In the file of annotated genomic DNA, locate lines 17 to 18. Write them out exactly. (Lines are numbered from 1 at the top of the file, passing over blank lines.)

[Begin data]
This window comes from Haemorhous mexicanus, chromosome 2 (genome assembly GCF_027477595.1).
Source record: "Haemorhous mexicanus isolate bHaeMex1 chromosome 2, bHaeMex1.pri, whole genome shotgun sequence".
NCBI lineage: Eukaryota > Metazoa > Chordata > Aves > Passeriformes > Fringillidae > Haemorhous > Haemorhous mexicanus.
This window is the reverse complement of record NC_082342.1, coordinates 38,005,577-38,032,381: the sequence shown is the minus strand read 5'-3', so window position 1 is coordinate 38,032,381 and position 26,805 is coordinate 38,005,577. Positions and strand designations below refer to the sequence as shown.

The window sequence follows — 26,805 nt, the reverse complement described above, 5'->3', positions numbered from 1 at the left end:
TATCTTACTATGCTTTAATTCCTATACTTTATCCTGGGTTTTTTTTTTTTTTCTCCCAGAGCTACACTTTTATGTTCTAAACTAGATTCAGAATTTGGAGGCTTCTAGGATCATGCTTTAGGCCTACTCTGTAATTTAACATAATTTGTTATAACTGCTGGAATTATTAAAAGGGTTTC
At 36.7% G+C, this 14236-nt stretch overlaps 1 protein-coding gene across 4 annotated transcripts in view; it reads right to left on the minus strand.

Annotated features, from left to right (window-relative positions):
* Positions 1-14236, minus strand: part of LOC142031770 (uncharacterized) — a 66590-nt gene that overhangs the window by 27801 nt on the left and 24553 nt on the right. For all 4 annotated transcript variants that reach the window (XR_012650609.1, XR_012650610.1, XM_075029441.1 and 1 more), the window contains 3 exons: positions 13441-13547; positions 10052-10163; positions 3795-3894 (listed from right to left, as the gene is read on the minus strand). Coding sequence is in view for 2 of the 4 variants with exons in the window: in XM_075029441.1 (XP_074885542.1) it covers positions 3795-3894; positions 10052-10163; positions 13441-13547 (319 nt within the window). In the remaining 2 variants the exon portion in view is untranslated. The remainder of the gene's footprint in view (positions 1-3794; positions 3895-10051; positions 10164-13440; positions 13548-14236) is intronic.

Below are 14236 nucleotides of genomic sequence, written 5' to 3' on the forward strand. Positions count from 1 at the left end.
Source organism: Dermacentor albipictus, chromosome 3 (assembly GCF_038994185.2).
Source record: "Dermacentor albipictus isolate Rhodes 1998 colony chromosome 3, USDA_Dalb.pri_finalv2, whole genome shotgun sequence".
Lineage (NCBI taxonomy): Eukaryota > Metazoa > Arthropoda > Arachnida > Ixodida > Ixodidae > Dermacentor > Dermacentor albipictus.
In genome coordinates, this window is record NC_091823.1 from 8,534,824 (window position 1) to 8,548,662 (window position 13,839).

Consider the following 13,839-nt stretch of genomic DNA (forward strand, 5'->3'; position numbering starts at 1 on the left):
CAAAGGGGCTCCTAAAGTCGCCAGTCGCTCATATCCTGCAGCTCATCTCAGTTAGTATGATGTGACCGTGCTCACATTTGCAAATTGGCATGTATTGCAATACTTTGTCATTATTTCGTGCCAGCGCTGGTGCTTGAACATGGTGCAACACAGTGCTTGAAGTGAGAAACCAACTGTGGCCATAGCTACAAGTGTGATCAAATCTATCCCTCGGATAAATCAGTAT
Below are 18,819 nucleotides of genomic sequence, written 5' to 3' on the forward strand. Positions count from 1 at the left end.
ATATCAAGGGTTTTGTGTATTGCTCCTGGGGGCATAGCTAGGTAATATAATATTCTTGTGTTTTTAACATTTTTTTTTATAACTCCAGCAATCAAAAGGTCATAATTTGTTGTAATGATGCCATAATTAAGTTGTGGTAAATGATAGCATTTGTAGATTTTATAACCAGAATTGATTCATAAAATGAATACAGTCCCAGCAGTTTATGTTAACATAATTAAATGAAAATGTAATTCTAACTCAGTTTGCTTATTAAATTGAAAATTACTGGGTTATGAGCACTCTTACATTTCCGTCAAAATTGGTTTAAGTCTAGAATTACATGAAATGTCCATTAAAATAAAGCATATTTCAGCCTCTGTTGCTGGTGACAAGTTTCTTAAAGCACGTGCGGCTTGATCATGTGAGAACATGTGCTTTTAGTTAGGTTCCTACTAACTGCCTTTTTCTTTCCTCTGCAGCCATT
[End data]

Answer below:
Below are 18,819 nucleotides of genomic sequence, written 5' to 3' on the forward strand. Positions count from 1 at the left end.
ATATCAAGGGTTTTGTGTATTGCTCCTGGGGGCATAGCTAGGTAATATAATATTCTTGTGTTTTTAACATTTTTTTTTATAACTCCAGCAATCAAAAGGTCATAATTTGTTGTAATGATGCCATAATTAAGTTGTGGTAAATGATAGCATTTGTAGATTTTATAACCAGAATTGATTCATAAAATGAATACAGTCCCAGCAGTTTATGTTAACATAATTAAATGAAAATGTAATTCTAACTCAGTTTGCTTATTAAATTGAAAATTACTGGGTTATGAGCACTCTTACATTTCCGTCAAAATTGGTTTAAGTCTAGAATTACATGAAATGTCCATTAAAATAAAGCATATTTCAGCCTCTGTTGCTGGTGACAAGTTTCTTAAAGCACGTGCGGCTTGATCATGTGAGAACATGTGCTTTTAGTTAGGTTCCTACTAACTGCCTTTTTCTTTCCTCTGCAGCCATT